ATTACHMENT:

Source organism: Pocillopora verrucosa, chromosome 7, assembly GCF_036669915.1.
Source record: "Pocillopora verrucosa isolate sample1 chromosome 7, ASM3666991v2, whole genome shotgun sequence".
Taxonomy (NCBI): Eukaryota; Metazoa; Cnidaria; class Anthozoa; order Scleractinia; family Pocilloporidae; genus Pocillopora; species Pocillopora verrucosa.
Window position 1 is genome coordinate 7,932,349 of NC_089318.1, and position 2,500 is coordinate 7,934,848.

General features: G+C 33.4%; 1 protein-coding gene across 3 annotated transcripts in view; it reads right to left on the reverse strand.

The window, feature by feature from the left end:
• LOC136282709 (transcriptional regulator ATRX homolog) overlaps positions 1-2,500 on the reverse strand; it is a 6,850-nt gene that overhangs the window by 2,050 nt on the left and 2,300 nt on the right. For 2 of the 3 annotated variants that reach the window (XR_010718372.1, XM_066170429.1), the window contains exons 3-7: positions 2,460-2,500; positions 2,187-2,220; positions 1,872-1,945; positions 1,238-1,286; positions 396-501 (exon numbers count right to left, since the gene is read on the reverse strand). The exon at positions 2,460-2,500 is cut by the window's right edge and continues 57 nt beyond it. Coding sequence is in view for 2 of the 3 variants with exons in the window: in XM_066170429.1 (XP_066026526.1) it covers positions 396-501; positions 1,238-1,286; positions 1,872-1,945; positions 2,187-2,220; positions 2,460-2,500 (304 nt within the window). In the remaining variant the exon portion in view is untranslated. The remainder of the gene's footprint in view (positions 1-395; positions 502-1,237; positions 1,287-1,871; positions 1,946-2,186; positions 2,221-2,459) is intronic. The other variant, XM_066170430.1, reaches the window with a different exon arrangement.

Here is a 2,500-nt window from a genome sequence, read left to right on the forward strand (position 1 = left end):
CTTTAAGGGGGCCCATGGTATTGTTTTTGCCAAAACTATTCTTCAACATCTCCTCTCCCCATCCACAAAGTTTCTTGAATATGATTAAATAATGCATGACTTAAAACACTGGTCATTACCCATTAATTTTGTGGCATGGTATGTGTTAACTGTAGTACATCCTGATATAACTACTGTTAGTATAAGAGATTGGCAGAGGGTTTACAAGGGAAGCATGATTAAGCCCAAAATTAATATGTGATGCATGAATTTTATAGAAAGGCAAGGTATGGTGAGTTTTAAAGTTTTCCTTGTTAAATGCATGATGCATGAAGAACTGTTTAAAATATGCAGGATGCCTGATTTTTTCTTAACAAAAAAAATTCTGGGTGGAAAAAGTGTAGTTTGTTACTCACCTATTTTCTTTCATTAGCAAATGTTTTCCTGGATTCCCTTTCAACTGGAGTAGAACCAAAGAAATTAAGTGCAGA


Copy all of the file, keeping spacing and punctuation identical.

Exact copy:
Source organism: Pocillopora verrucosa, chromosome 7, assembly GCF_036669915.1.
Source record: "Pocillopora verrucosa isolate sample1 chromosome 7, ASM3666991v2, whole genome shotgun sequence".
Taxonomy (NCBI): Eukaryota; Metazoa; Cnidaria; class Anthozoa; order Scleractinia; family Pocilloporidae; genus Pocillopora; species Pocillopora verrucosa.
Window position 1 is genome coordinate 7,932,349 of NC_089318.1, and position 2,500 is coordinate 7,934,848.

General features: G+C 33.4%; 1 protein-coding gene across 3 annotated transcripts in view; it reads right to left on the reverse strand.

The window, feature by feature from the left end:
• LOC136282709 (transcriptional regulator ATRX homolog) overlaps positions 1-2,500 on the reverse strand; it is a 6,850-nt gene that overhangs the window by 2,050 nt on the left and 2,300 nt on the right. For 2 of the 3 annotated variants that reach the window (XR_010718372.1, XM_066170429.1), the window contains exons 3-7: positions 2,460-2,500; positions 2,187-2,220; positions 1,872-1,945; positions 1,238-1,286; positions 396-501 (exon numbers count right to left, since the gene is read on the reverse strand). The exon at positions 2,460-2,500 is cut by the window's right edge and continues 57 nt beyond it. Coding sequence is in view for 2 of the 3 variants with exons in the window: in XM_066170429.1 (XP_066026526.1) it covers positions 396-501; positions 1,238-1,286; positions 1,872-1,945; positions 2,187-2,220; positions 2,460-2,500 (304 nt within the window). In the remaining variant the exon portion in view is untranslated. The remainder of the gene's footprint in view (positions 1-395; positions 502-1,237; positions 1,287-1,871; positions 1,946-2,186; positions 2,221-2,459) is intronic. The other variant, XM_066170430.1, reaches the window with a different exon arrangement.

Here is a 2,500-nt window from a genome sequence, read left to right on the forward strand (position 1 = left end):
CTTTAAGGGGGCCCATGGTATTGTTTTTGCCAAAACTATTCTTCAACATCTCCTCTCCCCATCCACAAAGTTTCTTGAATATGATTAAATAATGCATGACTTAAAACACTGGTCATTACCCATTAATTTTGTGGCATGGTATGTGTTAACTGTAGTACATCCTGATATAACTACTGTTAGTATAAGAGATTGGCAGAGGGTTTACAAGGGAAGCATGATTAAGCCCAAAATTAATATGTGATGCATGAATTTTATAGAAAGGCAAGGTATGGTGAGTTTTAAAGTTTTCCTTGTTAAATGCATGATGCATGAAGAACTGTTTAAAATATGCAGGATGCCTGATTTTTTCTTAACAAAAAAAATTCTGGGTGGAAAAAGTGTAGTTTGTTACTCACCTATTTTCTTTCATTAGCAAATGTTTTCCTGGATTCCCTTTCAACTGGAGTAGAACCAAAGAAATTAAGTGCAGA